According to the American Cancer Society, here’s what you need to know:
People at average risk of colorectal cancer should begin regular screening at 45 and continue through at least the age of 75. People at average risk are those who do nothave:
A personal or family history of colorectal cancer or polyps.
A history of colitis, Crohn’s disease or other inflammatory bowel diseases.
Hereditary colorectal cancer syndrome.
A history of radiation treatments in their abdominal or pelvic areas.
If one or more of the above statements does apply to you, you are at higher risk, and you may need to begin colorectal screening sooner than 45. There are six different screening options you can choose from. They are grouped into invasive procedures, which are more definitive and less frequent, and noninvasive procedures that analyze stool samples as often as every year. Talk to your doctor about which one is best for you.
Fecal immunochemical testing, or F.I.T., which is done yearly.
An annual fecal occult blood test known as gFOBT.
A stool DNA test called MT-sDNA that is done every three years.
Structural Colorectal Exams:
A colonoscopy every 10 years.
A virtual colonoscopy every five years. This involves taking a CT scan of your abdomen and pelvis, which is less invasive than a conventional colonoscopy.
A flexible sigmoidoscopy procedure, known as FSIG, every five years.
Starting in Your 50s
Talk to your doctor about aspirin, continue regular screenings and think about the shingles vaccine.
YOU MAY NEED A DAILY ASPIRIN
Doctors have long encouraged some adults to take a daily aspirin to lower their risk of a heart attack or stroke. But aspirin has another major benefit: Colorectal cancer prevention.
A large study carried out by Harvard researchers in 2016 suggested that regular use of aspirin could prevent more than 10 percent of colorectal cancer cases in the United States. Another large trial published in the journal The Lancet in 2010 found that people with a hereditary condition that markedly increased their risk of colorectal cancer lowered their odds of developing the disease more than 60 percent by taking a daily dose of aspirin.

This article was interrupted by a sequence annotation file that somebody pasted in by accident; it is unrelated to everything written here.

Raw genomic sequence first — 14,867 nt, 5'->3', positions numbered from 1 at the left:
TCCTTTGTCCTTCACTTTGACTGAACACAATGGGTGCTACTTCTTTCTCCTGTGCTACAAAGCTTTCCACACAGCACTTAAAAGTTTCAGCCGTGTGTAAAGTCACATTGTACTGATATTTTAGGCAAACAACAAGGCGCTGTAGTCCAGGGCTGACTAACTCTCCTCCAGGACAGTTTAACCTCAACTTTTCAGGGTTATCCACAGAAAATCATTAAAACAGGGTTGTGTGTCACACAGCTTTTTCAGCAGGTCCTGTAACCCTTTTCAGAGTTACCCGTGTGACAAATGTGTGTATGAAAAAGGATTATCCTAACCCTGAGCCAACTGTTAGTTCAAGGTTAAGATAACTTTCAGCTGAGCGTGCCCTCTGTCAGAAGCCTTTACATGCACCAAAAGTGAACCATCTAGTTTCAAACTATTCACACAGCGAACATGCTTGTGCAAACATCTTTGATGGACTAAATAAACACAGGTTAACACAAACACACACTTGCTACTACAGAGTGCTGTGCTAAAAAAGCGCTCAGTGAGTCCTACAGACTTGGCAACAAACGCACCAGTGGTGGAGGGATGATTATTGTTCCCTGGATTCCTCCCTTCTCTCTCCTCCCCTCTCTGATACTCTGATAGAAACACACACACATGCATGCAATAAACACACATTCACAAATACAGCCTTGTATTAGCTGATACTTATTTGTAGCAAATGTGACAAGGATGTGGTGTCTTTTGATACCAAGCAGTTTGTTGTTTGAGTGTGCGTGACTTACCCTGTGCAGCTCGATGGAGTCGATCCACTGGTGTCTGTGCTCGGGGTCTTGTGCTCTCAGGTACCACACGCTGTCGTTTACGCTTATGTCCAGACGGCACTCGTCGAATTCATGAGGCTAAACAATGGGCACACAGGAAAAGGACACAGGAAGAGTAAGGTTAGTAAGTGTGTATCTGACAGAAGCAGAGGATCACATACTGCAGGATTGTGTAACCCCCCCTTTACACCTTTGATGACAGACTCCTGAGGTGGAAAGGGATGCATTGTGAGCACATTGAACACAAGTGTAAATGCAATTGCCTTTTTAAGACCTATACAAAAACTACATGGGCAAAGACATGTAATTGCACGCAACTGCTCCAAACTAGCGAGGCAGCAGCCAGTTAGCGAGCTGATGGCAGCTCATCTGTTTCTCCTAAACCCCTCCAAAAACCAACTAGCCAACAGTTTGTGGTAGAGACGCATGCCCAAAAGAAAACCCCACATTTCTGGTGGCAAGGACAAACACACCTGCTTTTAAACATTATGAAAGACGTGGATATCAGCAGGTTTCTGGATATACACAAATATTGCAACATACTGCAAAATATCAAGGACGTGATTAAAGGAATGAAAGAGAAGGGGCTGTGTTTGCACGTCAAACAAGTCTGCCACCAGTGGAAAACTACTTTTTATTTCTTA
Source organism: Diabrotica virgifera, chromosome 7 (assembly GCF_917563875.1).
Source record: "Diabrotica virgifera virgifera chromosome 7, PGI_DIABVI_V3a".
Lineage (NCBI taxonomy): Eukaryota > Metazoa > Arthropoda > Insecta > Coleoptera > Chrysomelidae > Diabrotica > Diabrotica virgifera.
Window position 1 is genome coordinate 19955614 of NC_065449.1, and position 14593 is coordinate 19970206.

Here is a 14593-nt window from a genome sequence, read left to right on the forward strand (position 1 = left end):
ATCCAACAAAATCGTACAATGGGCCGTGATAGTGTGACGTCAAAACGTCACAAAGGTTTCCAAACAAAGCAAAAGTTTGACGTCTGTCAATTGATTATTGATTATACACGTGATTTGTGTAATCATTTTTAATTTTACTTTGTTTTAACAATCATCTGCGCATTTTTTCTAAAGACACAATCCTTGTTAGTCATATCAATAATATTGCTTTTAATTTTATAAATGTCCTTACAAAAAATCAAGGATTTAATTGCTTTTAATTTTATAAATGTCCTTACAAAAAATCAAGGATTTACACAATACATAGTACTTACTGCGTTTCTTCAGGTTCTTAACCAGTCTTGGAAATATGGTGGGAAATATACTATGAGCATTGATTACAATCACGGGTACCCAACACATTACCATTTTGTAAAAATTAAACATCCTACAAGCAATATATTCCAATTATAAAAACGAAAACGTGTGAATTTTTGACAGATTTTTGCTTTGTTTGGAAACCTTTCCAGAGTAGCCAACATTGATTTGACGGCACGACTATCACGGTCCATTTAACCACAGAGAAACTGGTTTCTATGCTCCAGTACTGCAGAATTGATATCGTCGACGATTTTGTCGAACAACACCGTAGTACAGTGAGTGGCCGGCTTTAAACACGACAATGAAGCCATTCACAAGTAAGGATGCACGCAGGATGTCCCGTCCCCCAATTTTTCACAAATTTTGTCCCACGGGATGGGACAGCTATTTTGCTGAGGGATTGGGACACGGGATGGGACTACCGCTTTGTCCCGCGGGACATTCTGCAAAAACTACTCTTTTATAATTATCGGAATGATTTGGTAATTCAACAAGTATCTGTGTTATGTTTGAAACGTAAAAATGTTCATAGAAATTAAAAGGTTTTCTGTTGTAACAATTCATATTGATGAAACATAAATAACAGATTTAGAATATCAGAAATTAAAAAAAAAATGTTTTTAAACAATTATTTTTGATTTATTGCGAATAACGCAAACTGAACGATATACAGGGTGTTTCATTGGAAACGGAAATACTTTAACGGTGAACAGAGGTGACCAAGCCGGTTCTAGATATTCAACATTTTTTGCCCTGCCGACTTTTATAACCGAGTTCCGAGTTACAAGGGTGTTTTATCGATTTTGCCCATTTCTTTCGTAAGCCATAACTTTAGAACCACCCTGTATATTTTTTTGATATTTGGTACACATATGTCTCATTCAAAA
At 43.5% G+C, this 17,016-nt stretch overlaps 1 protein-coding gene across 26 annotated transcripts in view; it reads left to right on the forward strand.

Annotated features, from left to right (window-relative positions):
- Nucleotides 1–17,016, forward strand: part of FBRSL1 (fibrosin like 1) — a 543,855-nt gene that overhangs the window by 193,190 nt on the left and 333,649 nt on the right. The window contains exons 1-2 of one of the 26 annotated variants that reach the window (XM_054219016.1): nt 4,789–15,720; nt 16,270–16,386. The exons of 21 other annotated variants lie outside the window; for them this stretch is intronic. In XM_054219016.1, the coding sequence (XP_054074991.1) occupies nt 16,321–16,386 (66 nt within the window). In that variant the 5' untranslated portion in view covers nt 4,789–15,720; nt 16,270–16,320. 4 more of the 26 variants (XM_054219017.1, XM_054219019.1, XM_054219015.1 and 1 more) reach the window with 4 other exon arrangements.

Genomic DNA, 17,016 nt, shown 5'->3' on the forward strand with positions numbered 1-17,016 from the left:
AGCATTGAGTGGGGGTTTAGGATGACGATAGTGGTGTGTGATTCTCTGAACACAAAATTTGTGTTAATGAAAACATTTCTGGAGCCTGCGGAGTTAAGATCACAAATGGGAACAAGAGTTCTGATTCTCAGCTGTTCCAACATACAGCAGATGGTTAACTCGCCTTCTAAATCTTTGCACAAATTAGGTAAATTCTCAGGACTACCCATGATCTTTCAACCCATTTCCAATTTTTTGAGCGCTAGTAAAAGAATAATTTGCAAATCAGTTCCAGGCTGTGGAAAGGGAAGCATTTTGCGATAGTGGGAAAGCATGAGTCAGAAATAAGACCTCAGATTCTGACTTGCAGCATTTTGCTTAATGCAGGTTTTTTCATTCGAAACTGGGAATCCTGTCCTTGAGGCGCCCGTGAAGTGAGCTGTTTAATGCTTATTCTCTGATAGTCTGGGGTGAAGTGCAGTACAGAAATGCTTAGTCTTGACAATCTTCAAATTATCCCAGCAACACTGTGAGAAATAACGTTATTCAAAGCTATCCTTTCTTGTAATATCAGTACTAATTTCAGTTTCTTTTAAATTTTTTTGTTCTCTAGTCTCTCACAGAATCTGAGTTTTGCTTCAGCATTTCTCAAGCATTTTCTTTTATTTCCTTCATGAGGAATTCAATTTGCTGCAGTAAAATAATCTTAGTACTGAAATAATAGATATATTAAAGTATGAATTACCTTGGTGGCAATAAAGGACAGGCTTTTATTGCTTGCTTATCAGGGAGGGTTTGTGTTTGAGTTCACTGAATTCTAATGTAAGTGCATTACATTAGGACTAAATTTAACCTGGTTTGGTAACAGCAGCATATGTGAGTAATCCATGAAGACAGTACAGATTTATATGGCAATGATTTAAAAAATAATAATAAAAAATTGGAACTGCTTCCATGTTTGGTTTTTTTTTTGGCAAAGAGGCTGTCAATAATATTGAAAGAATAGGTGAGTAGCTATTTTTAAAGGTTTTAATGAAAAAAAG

The evidence from these and other studies was so persuasive that the Preventive Services Task Force recently issued guidelines recommending a daily aspirin for both cardiovascular and colorectal cancer prevention. But the group focused its recommendation on people it considered likely to get the most benefit with the least amount of side effects. It defines them as people between the ages of 50 and 59 who have a 10 percent or greater risk of having a heart attack in the next decade and a low risk for bleeding. You can find out your 10-year-risk of a heart attack by using the American College of Cardiology’s online calculator.
The task force noted that people between the ages of 60 and 69 who have an increased risk of heart disease are also likely to benefit. But it stopped short of issuing a strong recommendation because the likelihood of serious bleeds rises with age, and aspirin can further increase the risk of internal bleeding. People in this age group should discuss the pros and cons of a daily aspirin with their doctor to determine if it makes sense for them based on their personal circumstances.
GET THE SHINGLES VACCINE